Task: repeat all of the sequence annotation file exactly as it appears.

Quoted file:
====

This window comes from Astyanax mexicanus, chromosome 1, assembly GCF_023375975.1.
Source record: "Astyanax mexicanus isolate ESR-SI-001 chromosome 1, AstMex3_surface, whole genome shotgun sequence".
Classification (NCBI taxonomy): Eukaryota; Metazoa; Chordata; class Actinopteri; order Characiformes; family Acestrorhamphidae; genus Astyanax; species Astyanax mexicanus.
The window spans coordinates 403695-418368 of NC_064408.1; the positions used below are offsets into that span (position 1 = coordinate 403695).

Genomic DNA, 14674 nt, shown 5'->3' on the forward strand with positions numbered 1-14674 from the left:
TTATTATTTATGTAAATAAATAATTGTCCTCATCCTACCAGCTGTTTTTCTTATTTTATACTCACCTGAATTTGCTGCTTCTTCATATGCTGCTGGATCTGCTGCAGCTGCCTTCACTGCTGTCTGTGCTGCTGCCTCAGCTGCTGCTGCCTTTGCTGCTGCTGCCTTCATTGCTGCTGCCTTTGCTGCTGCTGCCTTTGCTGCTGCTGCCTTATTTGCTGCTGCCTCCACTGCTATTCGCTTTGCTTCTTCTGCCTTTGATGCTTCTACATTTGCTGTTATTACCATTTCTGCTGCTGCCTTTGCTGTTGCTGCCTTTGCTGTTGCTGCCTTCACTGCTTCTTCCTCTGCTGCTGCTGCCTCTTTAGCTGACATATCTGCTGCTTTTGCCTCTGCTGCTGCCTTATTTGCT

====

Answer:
This window comes from Astyanax mexicanus, chromosome 1, assembly GCF_023375975.1.
Source record: "Astyanax mexicanus isolate ESR-SI-001 chromosome 1, AstMex3_surface, whole genome shotgun sequence".
Classification (NCBI taxonomy): Eukaryota; Metazoa; Chordata; class Actinopteri; order Characiformes; family Acestrorhamphidae; genus Astyanax; species Astyanax mexicanus.
The window spans coordinates 403695-418368 of NC_064408.1; the positions used below are offsets into that span (position 1 = coordinate 403695).

Genomic DNA, 14674 nt, shown 5'->3' on the forward strand with positions numbered 1-14674 from the left:
TTATTATTTATGTAAATAAATAATTGTCCTCATCCTACCAGCTGTTTTTCTTATTTTATACTCACCTGAATTTGCTGCTTCTTCATATGCTGCTGGATCTGCTGCAGCTGCCTTCACTGCTGTCTGTGCTGCTGCCTCAGCTGCTGCTGCCTTTGCTGCTGCTGCCTTCATTGCTGCTGCCTTTGCTGCTGCTGCCTTTGCTGCTGCTGCCTTATTTGCTGCTGCCTCCACTGCTATTCGCTTTGCTTCTTCTGCCTTTGATGCTTCTACATTTGCTGTTATTACCATTTCTGCTGCTGCCTTTGCTGTTGCTGCCTTTGCTGTTGCTGCCTTCACTGCTTCTTCCTCTGCTGCTGCTGCCTCTTTAGCTGACATATCTGCTGCTTTTGCCTCTGCTGCTGCCTTATTTGCT